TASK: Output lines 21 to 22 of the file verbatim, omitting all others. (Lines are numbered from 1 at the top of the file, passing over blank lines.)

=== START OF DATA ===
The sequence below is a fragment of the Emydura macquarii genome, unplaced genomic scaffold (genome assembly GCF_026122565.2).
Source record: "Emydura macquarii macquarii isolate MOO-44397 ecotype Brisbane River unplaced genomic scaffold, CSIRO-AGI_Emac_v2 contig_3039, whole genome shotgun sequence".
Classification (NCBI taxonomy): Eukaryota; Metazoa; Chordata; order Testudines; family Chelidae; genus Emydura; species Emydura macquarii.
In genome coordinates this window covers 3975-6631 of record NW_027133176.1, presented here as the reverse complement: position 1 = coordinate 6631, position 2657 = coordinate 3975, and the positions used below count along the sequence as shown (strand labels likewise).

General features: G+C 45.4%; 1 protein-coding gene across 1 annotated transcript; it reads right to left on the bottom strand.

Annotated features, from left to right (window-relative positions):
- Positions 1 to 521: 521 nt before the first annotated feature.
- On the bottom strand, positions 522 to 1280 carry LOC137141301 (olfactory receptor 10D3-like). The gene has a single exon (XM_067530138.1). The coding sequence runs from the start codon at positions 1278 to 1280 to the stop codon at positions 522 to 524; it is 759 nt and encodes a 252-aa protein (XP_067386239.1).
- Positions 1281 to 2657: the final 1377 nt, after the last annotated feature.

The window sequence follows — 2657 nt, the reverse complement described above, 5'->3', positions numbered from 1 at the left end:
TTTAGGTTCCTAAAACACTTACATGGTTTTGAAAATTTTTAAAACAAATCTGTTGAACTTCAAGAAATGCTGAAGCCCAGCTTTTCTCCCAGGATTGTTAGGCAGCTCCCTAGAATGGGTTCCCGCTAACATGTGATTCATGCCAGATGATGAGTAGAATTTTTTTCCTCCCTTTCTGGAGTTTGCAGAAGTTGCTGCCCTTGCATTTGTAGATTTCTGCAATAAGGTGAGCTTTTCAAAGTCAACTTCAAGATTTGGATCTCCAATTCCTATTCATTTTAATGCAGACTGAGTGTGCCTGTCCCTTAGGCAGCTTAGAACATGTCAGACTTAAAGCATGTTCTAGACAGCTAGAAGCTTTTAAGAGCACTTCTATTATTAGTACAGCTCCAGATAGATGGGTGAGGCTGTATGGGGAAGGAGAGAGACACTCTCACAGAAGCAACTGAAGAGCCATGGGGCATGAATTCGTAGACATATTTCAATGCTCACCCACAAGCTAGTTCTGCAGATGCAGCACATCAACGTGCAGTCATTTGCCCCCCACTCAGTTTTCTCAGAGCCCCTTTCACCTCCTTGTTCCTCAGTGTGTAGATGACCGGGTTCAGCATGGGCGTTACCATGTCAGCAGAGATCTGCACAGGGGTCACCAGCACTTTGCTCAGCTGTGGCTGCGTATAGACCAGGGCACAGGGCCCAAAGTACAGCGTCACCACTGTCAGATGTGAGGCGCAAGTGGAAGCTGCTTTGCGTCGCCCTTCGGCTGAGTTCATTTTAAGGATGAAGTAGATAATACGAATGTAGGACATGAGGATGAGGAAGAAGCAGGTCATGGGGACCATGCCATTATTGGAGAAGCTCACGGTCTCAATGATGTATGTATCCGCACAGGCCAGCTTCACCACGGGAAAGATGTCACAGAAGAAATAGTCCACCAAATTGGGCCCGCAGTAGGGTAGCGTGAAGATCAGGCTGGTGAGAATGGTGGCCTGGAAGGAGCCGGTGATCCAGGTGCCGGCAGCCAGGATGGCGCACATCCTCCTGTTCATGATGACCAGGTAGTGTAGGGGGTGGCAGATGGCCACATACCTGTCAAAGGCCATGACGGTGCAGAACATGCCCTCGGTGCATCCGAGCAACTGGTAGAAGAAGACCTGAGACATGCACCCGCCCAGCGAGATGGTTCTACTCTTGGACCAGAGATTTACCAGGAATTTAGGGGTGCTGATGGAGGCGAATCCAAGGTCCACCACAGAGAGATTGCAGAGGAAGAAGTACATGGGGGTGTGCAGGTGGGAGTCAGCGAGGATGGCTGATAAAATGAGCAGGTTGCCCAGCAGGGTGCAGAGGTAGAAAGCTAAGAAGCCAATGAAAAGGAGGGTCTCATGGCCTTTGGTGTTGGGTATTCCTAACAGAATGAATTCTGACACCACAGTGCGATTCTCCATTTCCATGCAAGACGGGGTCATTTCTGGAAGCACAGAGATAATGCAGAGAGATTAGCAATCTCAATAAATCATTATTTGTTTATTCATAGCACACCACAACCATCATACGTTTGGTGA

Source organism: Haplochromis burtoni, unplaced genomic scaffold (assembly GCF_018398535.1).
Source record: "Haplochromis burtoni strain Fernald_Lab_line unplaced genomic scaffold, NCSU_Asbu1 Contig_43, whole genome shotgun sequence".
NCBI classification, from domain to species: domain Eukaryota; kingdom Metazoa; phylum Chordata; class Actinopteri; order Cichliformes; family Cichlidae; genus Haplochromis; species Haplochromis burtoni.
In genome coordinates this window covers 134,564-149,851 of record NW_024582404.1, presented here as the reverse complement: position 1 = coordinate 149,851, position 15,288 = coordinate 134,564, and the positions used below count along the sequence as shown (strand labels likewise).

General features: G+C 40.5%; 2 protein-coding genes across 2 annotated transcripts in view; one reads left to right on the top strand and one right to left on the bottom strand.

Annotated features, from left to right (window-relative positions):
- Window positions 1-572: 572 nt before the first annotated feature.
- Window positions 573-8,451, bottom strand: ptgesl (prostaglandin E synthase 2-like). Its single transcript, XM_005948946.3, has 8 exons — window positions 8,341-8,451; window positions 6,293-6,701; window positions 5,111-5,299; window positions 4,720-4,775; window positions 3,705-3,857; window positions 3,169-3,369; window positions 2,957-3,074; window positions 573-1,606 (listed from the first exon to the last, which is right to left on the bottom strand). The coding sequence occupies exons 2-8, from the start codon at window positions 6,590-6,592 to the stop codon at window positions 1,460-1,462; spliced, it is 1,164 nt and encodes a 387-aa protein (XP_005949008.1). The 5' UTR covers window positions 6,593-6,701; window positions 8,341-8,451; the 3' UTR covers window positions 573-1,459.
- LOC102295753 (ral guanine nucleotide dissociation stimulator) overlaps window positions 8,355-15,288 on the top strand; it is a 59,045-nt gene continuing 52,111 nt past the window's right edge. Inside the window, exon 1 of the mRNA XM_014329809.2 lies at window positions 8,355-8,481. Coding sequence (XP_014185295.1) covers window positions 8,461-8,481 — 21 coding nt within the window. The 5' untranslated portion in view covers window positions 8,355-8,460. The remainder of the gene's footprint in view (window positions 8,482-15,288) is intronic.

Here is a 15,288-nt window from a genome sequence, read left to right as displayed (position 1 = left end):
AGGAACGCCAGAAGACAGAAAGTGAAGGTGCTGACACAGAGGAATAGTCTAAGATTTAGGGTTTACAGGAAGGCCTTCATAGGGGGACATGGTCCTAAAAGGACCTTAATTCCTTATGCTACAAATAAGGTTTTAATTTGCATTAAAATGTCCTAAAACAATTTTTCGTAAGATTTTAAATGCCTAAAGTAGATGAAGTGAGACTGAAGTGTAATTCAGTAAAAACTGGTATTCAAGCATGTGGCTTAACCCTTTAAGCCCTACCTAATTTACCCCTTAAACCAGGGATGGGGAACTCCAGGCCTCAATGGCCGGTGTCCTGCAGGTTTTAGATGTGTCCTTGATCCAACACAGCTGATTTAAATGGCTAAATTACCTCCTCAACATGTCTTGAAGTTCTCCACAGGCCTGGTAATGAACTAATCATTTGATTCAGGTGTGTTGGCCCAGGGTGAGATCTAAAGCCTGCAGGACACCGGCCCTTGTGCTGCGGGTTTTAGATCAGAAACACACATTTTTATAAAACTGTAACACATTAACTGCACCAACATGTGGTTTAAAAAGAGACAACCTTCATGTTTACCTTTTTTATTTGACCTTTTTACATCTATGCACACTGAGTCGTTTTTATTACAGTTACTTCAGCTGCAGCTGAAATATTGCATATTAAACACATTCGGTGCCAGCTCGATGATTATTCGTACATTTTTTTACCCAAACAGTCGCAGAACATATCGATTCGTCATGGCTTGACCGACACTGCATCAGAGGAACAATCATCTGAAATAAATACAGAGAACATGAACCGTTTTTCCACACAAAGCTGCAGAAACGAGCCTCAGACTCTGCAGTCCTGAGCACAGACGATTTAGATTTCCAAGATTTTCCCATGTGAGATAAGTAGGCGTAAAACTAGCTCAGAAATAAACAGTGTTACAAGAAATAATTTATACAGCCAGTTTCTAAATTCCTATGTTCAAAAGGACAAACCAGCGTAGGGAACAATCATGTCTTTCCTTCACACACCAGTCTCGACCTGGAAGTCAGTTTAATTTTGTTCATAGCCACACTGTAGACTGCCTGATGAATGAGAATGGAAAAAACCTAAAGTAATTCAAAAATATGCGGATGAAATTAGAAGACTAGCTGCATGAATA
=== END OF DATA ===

Here is a 15,288-nt window from a genome sequence, read left to right as displayed (position 1 = left end):
AGGAACGCCAGAAGACAGAAAGTGAAGGTGCTGACACAGAGGAATAGTCTAAGATTTAGGGTTTACAGGAAGGCCTTCATAGGGGGACATGGTCCTAAAAGGACCTTAATTCCTTATGCTACAAATAAGGTTTTAATTTGCATTAAAATGTCCTAAAACAATTTTTCGTAAGATTTTAAATGCCTAAAGTAGATGAAGTGAGACTGAAGTGTAATTCAGTAAAAACTGGTATTCAAGCATGTGGCTTAACCCTTTAAGCCCTACCTAATTTACCCCTTAAACCAGGGATGGGGAACTCCAGGCCTCAATGGCCGGTGTCCTGCAGGTTTTAGATGTGTCCTTGATCCAACACAGCTGATTTAAATGGCTAAATTACCTCCTCAACATGTCTTGAAGTTCTCCACAGGCCTGGTAATGAACTAATCATTTGATTCAGGTGTGTTGGCCCAGGGTGAGATCTAAAGCCTGCAGGACACCGGCCCTTGTGCTGCGGGTTTTAGATCAGAAACACACATTTTTATAAAACTGTAACACATTAACTGCACCAACATGTGGTTTAAAAAGAGACAACCTTCATGTTTACCTTTTTTATTTGACCTTTTTACATCTATGCACACTGAGTCGTTTTTATTACAGTTACTTCAGCTGCAGCTGAAATATTGCATATTAAACACATTCGGTGCCAGCTCGATGATTATTCGTACATTTTTTTACCCAAACAGTCGCAGAACATATCGATTCGTCATGGCTTGACCGACACTGCATCAGAGGAACAATCATCTGAAATAAATACAGAGAACATGAACCGTTTTTCCACACAAAGCTGCAGAAACGAGCCTCAGACTCTGCAGTCCTGAGCACAGACGATTTAGATTTCCAAGATTTTCCCATGTGAGATAAGTAGGCGTAAAACTAGCTCAGAAATAAACAGTGTTACAAGAAATAATTTATACAGCCAGTTTCTAAATTCCTATGTTCAAAAGGACAAACCAGCGTAGGGAACAATCATGTCTTTCCTTCACACACCAGTCTCGACCTGGAAGTCAGTTTAATTTTGTTCATAGCCACACTGTAGACTGCCTGATGAATGAGAATGGAAAAAACCTAAAGTAATTCAAAAATATGCGGATGAAATTAGAAGACTAGCTGCATGAATA